Bacteria were the first complex life forms on Earth, having first appeared more than three billion years ago. They’re also some of the most resilient, being capable of radically changing their metabolism to enter a dormant state that allows them to survive very long periods in which they stop most of their biological activity.
In one extreme case, researchers in the US and Japan found deep-sea microorganisms that had laid dormant for more than 100 million years. When the extracted microbes were studied in the lab, researchers found the bacteria started to grow even though they were deposited during a time when dinosaurs were still alive.
Dormant bacteria, known as spores, aren’t just able to come back to life after a long time, they can withstand extreme pressure, temperature, and even outer space.
That’s extremely remarkable, but also quite frightening. What if we resurrect a dormant highly dangerous pathogen that could make the coronavirus look mild by comparison? As temperatures rise due to climate change, such a prospect is becoming increasingly likely as the thawing permafrost is fracturing and disappearing, potentially exposing billions of tons of carbon and countless species of ancient dormant bacteria.
This is why it’s paramount we learn more about how bacteria both enter dormancy and spring back to life. While scientists have known for some time that hydration and a restart of metabolism is what brings bacterial spores back to life, there are still many unknowns. One important question is how do these spores actually monitor their environment for favorable conditions when they’re supposedly ‘sleeping’.
The spores that count
This particular vexing puzzle has now been solved by biologists at the University of California San Diego, who found spores retain the ability to evaluate their surrounding environment by using stored electrochemical energy, which works a lot like an electrical capacitor.
“This work changes the way we think about spores, which were considered to be inert objects,” said Professor Gürol Süel, a molecular biologist at the University of California San Diego. “We show that cells in a deeply dormant state have the ability to process information. We discovered that spores can release their stored electrochemical potential energy to perform a computation about their environment without the need for metabolic activity.”
During experiments with dormant Bacillus subtilis spores, the researchers found that the microbes could detect small environmental inputs, such as fluxes of potassium ions. If the sum of these signals exceeded a certain threshold, the spores would exist in their dormant state and resume biological activity.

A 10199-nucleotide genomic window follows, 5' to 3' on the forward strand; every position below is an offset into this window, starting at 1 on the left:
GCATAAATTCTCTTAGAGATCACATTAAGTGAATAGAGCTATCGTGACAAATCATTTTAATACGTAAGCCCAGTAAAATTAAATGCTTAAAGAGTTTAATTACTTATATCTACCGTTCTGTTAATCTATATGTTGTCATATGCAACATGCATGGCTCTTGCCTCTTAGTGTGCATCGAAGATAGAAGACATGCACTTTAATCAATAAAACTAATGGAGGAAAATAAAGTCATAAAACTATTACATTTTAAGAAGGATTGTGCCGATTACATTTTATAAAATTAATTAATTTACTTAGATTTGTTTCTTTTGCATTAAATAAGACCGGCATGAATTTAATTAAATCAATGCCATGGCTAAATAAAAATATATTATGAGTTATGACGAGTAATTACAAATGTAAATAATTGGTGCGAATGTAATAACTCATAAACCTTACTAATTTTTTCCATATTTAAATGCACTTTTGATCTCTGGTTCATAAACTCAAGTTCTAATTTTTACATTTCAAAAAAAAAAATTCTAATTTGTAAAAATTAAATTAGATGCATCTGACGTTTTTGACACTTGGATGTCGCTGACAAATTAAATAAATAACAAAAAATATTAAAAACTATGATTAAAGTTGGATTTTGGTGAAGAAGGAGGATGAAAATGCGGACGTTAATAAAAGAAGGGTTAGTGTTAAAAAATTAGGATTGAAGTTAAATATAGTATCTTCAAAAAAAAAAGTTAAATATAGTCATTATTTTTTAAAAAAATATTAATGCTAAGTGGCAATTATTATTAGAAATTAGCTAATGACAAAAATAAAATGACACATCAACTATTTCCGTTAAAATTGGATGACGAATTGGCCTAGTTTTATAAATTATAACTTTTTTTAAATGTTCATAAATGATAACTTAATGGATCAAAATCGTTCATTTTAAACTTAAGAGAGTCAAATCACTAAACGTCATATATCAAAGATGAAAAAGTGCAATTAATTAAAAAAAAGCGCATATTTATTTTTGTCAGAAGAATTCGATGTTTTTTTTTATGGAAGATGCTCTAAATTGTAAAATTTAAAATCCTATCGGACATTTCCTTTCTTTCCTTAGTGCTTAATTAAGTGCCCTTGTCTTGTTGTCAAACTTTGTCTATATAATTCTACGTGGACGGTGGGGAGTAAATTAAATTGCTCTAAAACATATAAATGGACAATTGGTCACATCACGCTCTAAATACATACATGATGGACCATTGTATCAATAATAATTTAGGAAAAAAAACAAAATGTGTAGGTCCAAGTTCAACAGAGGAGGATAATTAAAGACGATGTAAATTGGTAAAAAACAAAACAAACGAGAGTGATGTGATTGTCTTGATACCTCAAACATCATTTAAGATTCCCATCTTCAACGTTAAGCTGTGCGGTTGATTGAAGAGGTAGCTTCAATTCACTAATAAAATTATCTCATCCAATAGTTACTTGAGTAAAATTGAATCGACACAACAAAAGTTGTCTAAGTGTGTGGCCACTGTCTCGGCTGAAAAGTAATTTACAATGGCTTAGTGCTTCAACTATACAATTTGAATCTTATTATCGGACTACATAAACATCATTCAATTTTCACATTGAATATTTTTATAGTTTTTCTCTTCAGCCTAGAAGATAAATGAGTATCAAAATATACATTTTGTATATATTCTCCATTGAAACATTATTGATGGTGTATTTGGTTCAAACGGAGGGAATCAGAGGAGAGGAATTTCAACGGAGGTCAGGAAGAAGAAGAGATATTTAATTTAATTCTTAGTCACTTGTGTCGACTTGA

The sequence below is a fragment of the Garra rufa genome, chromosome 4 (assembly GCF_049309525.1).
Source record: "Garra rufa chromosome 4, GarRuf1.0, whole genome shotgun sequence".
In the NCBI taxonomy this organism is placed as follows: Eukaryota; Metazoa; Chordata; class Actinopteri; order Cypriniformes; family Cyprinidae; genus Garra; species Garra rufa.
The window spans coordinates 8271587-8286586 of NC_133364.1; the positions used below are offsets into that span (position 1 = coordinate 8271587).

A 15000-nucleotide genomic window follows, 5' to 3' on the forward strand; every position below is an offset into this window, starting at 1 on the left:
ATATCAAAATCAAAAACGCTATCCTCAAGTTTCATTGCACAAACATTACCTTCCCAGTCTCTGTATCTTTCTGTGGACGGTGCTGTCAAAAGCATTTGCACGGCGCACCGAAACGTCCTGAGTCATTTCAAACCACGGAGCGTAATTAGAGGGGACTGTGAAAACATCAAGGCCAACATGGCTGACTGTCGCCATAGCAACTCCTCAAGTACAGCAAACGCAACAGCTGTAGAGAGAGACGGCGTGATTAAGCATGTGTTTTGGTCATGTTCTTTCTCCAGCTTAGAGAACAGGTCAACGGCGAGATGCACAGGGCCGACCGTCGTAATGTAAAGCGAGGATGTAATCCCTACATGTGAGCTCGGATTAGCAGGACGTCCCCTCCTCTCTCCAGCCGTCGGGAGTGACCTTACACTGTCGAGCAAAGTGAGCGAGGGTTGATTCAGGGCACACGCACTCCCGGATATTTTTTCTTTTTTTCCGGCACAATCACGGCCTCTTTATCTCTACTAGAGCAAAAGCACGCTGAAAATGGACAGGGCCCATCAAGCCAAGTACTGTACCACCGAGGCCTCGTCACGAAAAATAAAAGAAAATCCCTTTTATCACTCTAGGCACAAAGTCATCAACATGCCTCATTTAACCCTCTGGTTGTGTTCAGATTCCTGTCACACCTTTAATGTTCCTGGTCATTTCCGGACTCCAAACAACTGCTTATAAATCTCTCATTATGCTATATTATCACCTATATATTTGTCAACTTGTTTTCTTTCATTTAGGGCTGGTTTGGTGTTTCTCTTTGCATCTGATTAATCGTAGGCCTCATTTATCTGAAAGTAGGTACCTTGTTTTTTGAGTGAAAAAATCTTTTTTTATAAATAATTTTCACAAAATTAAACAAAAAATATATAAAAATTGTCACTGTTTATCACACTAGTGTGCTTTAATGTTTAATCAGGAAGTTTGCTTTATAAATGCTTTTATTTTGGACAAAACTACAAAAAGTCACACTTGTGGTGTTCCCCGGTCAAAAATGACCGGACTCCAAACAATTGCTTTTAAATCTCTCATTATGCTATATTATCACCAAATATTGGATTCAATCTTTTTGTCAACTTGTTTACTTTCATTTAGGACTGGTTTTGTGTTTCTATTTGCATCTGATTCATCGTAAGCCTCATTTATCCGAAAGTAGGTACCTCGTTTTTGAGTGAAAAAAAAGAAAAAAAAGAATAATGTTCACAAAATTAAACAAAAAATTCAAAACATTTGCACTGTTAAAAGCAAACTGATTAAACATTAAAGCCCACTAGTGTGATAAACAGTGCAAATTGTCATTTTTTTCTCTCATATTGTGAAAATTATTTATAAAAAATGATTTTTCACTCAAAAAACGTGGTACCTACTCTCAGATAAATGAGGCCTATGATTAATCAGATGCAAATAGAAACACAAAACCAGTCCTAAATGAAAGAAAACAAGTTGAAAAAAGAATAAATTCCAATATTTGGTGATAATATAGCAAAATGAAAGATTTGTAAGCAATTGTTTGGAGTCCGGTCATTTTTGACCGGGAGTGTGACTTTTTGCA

The spores could detect even short-lived environmental signals that shouldn’t wake them up. But for each of these signals, the spores released some of their stored potassium, and then summed up these favorable events to determine the right time to ‘hatch’.
That’s quite the nifty strategy since you don’t want to expend a boatload of energy, which is already in terribly limited supply, on account of a false positive environmental signal that would trick the spore that it is safe outside and food is plentiful.
According to Süel, this mechanism is quite similar to how neurons operate.
“In both bacteria and neurons, small and short inputs are added up over time to determine if a threshold is reached. Upon reaching the threshold spores initiate their return to life, while neurons fire an action potential to communicate with other neurons,” he says.
Unlike neurons though, which are some of the most energy-dependent biological cells in the human body, the spores can count signals without requiring any metabolic energy at all.
The findings have a number of practical implications since spores are virtually all around us. Some cause food poisoning, while others can cause deadly anthrax. The problem is that spores are resistant to antibiotics so understanding the environmental factors that make them come to life could lead to new drugs that kill the bacteria for good.
There’s also something to be said about alien life, be it on far-away planets or even lingering inside asteroids and other space rocks, waiting for the right moment for their resurrection.
“This work suggests alternate ways to cope with the potential threat posed by pathogenic spores and has implications for what to expect from extraterrestrial life,” said Süel, who holds affiliations with the San Diego Center for Systems Biology, BioCircuits Institute and Center for Microbiome Innovation. “If scientists find life on Mars or Venus, it is likely to be in a dormant state and we now know that a life form that appears to be completely inert may still be capable of thinking about its next steps.”
The findings appeared in the journal Science.